Spend time getting to know your customers and deeply understanding your personas. If possible set time to watch how they use your product. That will help you to experience the challenges and connect with their purpose.
4. Learn Winning Product Marketing Strategies
Mastering product marketing strategies is a key part of thriving as a product manager. After all, product marketing is what creates the forces that encourage your customers to buy the products.
Product marketing strategies serve to guide positioning, promotion, and price -- also know as 3 Ps of your products.
It involves understanding the product’s target audience and using messaging to boost revenue and demand for the product.
If you have a business background, you are likely familiar with most product marketing best practices. However, if you come from a technical background, you can take a few product marketing online courses to obtain this knowledge.
Another option is to study about customer’s psychology as product marketing is largely about understanding what factors influence human decisions.
Also, make sure to have conversations with talented product marketing managers, as learning from experienced people is always beneficial.
5. Learn About QA Processes
Most companies don’t have quality assurance managers because of the high operational overhead. In these cases, every person involved in product development must adopt a quality assurance mindset.
As a product manager, there will be no one who knows more about the product than you. This means that it is a good idea to take ownership of quality assurance and run the necessary tests yourself.
The idea of implementing QA processes is to check the product during every stage of its development. This reduces product development costs since you will waste less time re-working on faulty products.
If you have no experience testing for QA, I recommend looking into courses for beginners. These will give you a good headstart to start putting some tests into practice.
Obtaining this knowledge will help you in any PM job, even if your team has QA-dedicated people. In this case, you will not be actively running tests, but the quality assurance knowledge will allow you to proactively avoid failures. Furthermore, it will facilitate your relationship with the QA team.
6. Keep Questioning the Standards
One of the things that separate average product managers from the best product managers is constant questioning.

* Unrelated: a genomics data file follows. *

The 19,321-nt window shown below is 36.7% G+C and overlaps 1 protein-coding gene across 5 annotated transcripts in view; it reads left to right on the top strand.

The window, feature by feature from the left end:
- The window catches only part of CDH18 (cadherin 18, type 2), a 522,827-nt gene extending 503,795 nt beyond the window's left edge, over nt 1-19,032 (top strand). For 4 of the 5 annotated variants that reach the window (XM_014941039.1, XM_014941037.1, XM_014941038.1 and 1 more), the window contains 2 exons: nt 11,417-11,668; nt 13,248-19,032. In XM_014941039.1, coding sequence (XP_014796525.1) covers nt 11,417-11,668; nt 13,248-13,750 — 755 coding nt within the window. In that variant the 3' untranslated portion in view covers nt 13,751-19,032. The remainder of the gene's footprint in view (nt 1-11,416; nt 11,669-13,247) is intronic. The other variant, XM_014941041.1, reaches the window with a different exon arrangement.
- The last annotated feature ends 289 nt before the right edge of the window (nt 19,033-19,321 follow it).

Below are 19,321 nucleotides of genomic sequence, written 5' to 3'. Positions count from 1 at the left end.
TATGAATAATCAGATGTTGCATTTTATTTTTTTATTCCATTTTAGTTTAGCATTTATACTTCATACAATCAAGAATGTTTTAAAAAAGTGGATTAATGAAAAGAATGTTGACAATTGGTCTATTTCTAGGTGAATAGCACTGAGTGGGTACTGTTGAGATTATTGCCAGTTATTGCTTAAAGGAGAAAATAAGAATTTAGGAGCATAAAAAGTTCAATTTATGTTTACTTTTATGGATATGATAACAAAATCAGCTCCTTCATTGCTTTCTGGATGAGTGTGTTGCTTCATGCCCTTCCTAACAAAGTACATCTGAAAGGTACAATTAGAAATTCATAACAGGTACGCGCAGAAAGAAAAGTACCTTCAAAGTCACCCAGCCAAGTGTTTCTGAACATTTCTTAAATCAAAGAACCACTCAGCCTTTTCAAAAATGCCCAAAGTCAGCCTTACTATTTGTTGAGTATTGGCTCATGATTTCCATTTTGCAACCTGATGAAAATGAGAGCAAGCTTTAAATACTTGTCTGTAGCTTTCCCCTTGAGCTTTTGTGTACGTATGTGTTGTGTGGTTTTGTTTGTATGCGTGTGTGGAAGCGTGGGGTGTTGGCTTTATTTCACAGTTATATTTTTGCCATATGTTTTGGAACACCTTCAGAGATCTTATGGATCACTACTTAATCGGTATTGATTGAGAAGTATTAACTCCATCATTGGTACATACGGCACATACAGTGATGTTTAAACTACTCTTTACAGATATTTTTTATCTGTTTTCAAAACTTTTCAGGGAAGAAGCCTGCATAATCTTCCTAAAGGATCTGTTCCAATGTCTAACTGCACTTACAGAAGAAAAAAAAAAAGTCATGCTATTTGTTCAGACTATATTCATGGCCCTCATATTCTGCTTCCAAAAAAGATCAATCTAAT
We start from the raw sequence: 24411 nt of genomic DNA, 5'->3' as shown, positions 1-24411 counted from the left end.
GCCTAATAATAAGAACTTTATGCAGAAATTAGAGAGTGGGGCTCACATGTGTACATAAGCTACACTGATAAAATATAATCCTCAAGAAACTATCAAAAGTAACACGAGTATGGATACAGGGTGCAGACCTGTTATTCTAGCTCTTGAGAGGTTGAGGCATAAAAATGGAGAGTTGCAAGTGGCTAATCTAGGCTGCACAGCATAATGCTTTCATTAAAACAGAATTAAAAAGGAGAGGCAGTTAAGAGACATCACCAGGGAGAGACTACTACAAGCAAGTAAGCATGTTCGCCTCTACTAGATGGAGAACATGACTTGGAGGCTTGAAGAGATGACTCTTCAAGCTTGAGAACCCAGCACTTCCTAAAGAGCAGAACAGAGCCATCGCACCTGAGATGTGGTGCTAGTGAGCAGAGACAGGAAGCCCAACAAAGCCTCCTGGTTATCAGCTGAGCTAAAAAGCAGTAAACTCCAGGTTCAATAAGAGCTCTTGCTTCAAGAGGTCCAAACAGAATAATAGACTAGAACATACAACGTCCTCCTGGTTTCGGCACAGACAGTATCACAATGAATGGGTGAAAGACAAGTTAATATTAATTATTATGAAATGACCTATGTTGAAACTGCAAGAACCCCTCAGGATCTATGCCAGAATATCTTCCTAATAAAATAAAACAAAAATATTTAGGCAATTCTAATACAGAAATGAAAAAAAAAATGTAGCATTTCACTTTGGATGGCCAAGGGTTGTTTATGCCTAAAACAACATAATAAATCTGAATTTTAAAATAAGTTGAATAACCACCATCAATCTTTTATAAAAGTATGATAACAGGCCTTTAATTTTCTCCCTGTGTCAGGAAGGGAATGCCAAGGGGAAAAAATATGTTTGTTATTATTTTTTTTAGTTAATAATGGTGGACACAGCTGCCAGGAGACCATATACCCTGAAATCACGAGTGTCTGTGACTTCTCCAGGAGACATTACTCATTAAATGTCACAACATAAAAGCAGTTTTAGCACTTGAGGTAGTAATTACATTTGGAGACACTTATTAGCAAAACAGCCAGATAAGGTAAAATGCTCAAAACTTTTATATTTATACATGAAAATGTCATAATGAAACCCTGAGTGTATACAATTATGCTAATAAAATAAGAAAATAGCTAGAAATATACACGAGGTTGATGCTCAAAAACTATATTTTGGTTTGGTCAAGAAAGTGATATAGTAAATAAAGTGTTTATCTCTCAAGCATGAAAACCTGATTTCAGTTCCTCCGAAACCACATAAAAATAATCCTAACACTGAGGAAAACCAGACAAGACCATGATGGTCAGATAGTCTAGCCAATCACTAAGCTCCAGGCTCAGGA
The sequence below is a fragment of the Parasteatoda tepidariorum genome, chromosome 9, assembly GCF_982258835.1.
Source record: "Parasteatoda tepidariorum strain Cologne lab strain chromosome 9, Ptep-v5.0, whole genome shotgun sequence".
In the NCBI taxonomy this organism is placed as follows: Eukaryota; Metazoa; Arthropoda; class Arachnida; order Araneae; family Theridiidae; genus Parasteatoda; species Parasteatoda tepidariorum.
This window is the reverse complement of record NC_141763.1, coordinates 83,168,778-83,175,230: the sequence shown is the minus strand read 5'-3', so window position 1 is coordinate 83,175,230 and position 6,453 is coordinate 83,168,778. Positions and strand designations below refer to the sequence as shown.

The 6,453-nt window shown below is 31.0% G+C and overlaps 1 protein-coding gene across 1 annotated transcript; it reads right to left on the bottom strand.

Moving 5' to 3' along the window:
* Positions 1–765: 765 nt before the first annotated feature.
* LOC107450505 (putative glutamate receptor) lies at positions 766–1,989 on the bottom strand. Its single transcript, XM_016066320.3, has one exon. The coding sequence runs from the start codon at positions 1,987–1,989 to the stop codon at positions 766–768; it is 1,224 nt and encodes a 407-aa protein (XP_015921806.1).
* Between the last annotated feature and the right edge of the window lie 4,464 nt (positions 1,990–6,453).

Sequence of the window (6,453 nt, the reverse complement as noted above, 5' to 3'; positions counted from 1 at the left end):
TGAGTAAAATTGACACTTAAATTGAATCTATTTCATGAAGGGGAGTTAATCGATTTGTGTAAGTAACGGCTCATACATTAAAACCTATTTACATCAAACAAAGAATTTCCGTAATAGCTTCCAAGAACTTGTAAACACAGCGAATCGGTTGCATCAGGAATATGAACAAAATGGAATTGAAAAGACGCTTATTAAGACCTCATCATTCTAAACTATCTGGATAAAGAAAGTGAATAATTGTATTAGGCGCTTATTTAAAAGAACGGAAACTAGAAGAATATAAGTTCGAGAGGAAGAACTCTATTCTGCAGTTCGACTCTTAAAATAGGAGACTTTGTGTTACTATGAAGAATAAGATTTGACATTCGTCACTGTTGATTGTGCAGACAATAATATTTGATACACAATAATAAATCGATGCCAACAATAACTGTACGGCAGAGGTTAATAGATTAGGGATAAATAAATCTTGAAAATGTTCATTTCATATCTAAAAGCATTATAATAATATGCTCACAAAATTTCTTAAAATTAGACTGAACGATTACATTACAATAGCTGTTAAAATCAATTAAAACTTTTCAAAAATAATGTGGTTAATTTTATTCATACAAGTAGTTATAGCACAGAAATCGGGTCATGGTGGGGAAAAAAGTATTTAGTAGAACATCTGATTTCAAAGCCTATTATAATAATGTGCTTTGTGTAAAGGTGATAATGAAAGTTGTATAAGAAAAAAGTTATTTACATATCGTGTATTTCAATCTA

What problems are we solving? How can we make our customers’ lives easier? Why someone should use our product? How can adapt this product to a different audience? What are our competitors doing that we are not?
These are all questions you should be asking yourself all the time.
Even the best products in the world, such as an iPhone, go obsolete if there are no iterative adjustments. For a great product manager, a product is never perfect and the standard can always be improved.
An innovative mindset combined with the enthusiasm for building original products is what keeps customers satisfied.
Even though this ability seems to be easy to develop, it requires a great deal of practice.
7. Choose the Industry Wisely
As I discussed in the beginning, finding the right company-employee fit is extremely important for your progress as a product manager. And understanding in which industry you would like to be is the first step in doing so.
Choose an industry that you are passionate about. Enjoying the industry where your company operates will make it easier for you to connect with the product’s purpose. Developing a product for a waste management company, for example, will be super challenging if you are not into the environmental industry.
Having previous experience in the industry is also a big plus since you would already have a grasp of trends, competitors, and drivers of change.
Even though it is not easy for most people to find the right industry fit, there is no secret here. It takes a lot of research and some experimenting.
Think about an area that lights up a burning desire for you to create better solutions. That’s where you will be most prone to succeed in your product management job.
8. Never Stop Learning
Once you complete all the steps to become a renewed product manager, you’re not done yet.
You must keep yourself up to date with industry trends, customers’ needs, and of course, product management knowledge.
Even the most experienced product managers must attend conferences, workshops, and discuss practices with fellow professionals. The product management field is very fluid -- it is in constant change.
It is also crucial that you keep studying the company’s industry. Most industries are an ever-changing ecosystem. The best product managers read changes in an early stage and act proactively to adapt products.
Besides constantly learn about the field and the industry, you must inexhaustibly study your customers. I found that the best way to do it is by being a customer yourself. If you can be a product user, you will make it 100% easier to find out better solutions.
In every aspect of your product role, never cease learning. Just like your products, you can always be improved.
Start Making it a Reality
After going through this step-by-step list, you might be thinking that you have a long way ahead. But all you need to do is to take the first step.
Knowledge is incremental. The more you learn today, the easier it will be to learn tomorrow. This means that each step you take, make the other steps easier to achieve.
Identify your strengths in the product management field, and work on making them your own competitive advantage. About your weaker points, just make sure to bring them to an average level.
Keep in mind that the product management field has many job variations, so if you have a special skill, such as engineering or computer science expertise, you might be better of in a specialized position, such as a technical product manager.
Remember that becoming a notable product manager is a process that involves time, effort, and resources. But the journey is worth it.
Follow these steps and you will be set in the right direction to build world-class products and grow as a product manager.